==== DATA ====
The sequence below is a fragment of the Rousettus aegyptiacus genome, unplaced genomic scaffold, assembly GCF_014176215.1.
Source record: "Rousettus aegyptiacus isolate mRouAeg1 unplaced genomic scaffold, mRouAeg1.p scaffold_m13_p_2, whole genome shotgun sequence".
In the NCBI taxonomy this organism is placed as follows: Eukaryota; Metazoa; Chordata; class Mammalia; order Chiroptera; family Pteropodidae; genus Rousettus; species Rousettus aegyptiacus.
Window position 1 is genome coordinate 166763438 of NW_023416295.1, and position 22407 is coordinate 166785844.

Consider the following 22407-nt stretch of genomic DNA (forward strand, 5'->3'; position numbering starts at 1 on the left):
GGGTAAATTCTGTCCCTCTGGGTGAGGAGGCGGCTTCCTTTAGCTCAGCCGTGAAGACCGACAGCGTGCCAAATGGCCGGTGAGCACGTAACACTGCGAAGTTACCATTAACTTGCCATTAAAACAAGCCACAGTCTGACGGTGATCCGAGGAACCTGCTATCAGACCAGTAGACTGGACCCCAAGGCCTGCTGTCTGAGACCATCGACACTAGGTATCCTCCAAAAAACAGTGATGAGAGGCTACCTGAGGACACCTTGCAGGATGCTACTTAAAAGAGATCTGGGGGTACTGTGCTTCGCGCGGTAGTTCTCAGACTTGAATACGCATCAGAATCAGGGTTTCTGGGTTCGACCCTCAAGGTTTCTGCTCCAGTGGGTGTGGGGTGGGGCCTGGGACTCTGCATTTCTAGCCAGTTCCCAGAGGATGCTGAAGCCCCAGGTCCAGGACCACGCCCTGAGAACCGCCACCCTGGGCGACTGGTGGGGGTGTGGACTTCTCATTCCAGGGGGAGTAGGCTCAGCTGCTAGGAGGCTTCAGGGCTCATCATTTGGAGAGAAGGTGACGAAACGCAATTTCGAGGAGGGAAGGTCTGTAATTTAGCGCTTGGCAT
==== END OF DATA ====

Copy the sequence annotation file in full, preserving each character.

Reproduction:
The sequence below is a fragment of the Rousettus aegyptiacus genome, unplaced genomic scaffold, assembly GCF_014176215.1.
Source record: "Rousettus aegyptiacus isolate mRouAeg1 unplaced genomic scaffold, mRouAeg1.p scaffold_m13_p_2, whole genome shotgun sequence".
In the NCBI taxonomy this organism is placed as follows: Eukaryota; Metazoa; Chordata; class Mammalia; order Chiroptera; family Pteropodidae; genus Rousettus; species Rousettus aegyptiacus.
Window position 1 is genome coordinate 166763438 of NW_023416295.1, and position 22407 is coordinate 166785844.

Consider the following 22407-nt stretch of genomic DNA (forward strand, 5'->3'; position numbering starts at 1 on the left):
GGGTAAATTCTGTCCCTCTGGGTGAGGAGGCGGCTTCCTTTAGCTCAGCCGTGAAGACCGACAGCGTGCCAAATGGCCGGTGAGCACGTAACACTGCGAAGTTACCATTAACTTGCCATTAAAACAAGCCACAGTCTGACGGTGATCCGAGGAACCTGCTATCAGACCAGTAGACTGGACCCCAAGGCCTGCTGTCTGAGACCATCGACACTAGGTATCCTCCAAAAAACAGTGATGAGAGGCTACCTGAGGACACCTTGCAGGATGCTACTTAAAAGAGATCTGGGGGTACTGTGCTTCGCGCGGTAGTTCTCAGACTTGAATACGCATCAGAATCAGGGTTTCTGGGTTCGACCCTCAAGGTTTCTGCTCCAGTGGGTGTGGGGTGGGGCCTGGGACTCTGCATTTCTAGCCAGTTCCCAGAGGATGCTGAAGCCCCAGGTCCAGGACCACGCCCTGAGAACCGCCACCCTGGGCGACTGGTGGGGGTGTGGACTTCTCATTCCAGGGGGAGTAGGCTCAGCTGCTAGGAGGCTTCAGGGCTCATCATTTGGAGAGAAGGTGACGAAACGCAATTTCGAGGAGGGAAGGTCTGTAATTTAGCGCTTGGCAT